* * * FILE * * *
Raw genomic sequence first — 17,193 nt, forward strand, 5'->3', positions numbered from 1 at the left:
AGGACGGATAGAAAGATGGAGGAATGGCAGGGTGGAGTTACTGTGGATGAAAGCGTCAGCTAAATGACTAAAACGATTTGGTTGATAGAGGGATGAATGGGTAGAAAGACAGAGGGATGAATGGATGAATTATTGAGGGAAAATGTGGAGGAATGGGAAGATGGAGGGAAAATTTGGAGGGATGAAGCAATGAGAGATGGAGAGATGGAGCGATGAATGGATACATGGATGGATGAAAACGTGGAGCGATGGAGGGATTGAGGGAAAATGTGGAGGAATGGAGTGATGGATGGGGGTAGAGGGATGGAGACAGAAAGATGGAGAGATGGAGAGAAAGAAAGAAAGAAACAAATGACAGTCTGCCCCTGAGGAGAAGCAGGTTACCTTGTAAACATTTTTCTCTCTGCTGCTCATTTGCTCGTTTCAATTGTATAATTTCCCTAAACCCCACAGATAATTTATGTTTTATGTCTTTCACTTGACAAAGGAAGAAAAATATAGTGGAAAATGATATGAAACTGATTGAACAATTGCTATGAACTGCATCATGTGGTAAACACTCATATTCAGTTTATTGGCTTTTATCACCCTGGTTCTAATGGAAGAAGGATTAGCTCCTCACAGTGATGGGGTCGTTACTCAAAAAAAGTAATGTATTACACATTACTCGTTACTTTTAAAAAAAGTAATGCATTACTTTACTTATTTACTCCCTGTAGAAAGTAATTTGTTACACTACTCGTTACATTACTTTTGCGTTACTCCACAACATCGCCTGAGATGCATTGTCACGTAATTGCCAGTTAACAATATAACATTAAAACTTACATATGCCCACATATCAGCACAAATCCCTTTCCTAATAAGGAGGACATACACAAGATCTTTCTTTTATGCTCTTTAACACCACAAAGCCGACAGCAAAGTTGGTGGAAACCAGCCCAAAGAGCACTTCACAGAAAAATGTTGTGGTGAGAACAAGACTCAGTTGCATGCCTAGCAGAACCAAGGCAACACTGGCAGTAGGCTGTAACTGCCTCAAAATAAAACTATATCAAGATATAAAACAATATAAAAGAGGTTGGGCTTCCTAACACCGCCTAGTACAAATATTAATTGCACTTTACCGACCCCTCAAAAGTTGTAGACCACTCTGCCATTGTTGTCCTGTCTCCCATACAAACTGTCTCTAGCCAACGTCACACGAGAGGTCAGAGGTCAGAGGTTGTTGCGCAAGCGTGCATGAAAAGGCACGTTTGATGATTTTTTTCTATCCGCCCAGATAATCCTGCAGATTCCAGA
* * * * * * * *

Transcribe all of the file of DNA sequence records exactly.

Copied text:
Raw genomic sequence first — 17,193 nt, forward strand, 5'->3', positions numbered from 1 at the left:
AGGACGGATAGAAAGATGGAGGAATGGCAGGGTGGAGTTACTGTGGATGAAAGCGTCAGCTAAATGACTAAAACGATTTGGTTGATAGAGGGATGAATGGGTAGAAAGACAGAGGGATGAATGGATGAATTATTGAGGGAAAATGTGGAGGAATGGGAAGATGGAGGGAAAATTTGGAGGGATGAAGCAATGAGAGATGGAGAGATGGAGCGATGAATGGATACATGGATGGATGAAAACGTGGAGCGATGGAGGGATTGAGGGAAAATGTGGAGGAATGGAGTGATGGATGGGGGTAGAGGGATGGAGACAGAAAGATGGAGAGATGGAGAGAAAGAAAGAAAGAAACAAATGACAGTCTGCCCCTGAGGAGAAGCAGGTTACCTTGTAAACATTTTTCTCTCTGCTGCTCATTTGCTCGTTTCAATTGTATAATTTCCCTAAACCCCACAGATAATTTATGTTTTATGTCTTTCACTTGACAAAGGAAGAAAAATATAGTGGAAAATGATATGAAACTGATTGAACAATTGCTATGAACTGCATCATGTGGTAAACACTCATATTCAGTTTATTGGCTTTTATCACCCTGGTTCTAATGGAAGAAGGATTAGCTCCTCACAGTGATGGGGTCGTTACTCAAAAAAAGTAATGTATTACACATTACTCGTTACTTTTAAAAAAAGTAATGCATTACTTTACTTATTTACTCCCTGTAGAAAGTAATTTGTTACACTACTCGTTACATTACTTTTGCGTTACTCCACAACATCGCCTGAGATGCATTGTCACGTAATTGCCAGTTAACAATATAACATTAAAACTTACATATGCCCACATATCAGCACAAATCCCTTTCCTAATAAGGAGGACATACACAAGATCTTTCTTTTATGCTCTTTAACACCACAAAGCCGACAGCAAAGTTGGTGGAAACCAGCCCAAAGAGCACTTCACAGAAAAATGTTGTGGTGAGAACAAGACTCAGTTGCATGCCTAGCAGAACCAAGGCAACACTGGCAGTAGGCTGTAACTGCCTCAAAATAAAACTATATCAAGATATAAAACAATATAAAAGAGGTTGGGCTTCCTAACACCGCCTAGTACAAATATTAATTGCACTTTACCGACCCCTCAAAAGTTGTAGACCACTCTGCCATTGTTGTCCTGTCTCCCATACAAACTGTCTCTAGCCAACGTCACACGAGAGGTCAGAGGTCAGAGGTTGTTGCGCAAGCGTGCATGAAAAGGCACGTTTGATGATTTTTTTCTATCCGCCCAGATAATCCTGCAGATTCCAGA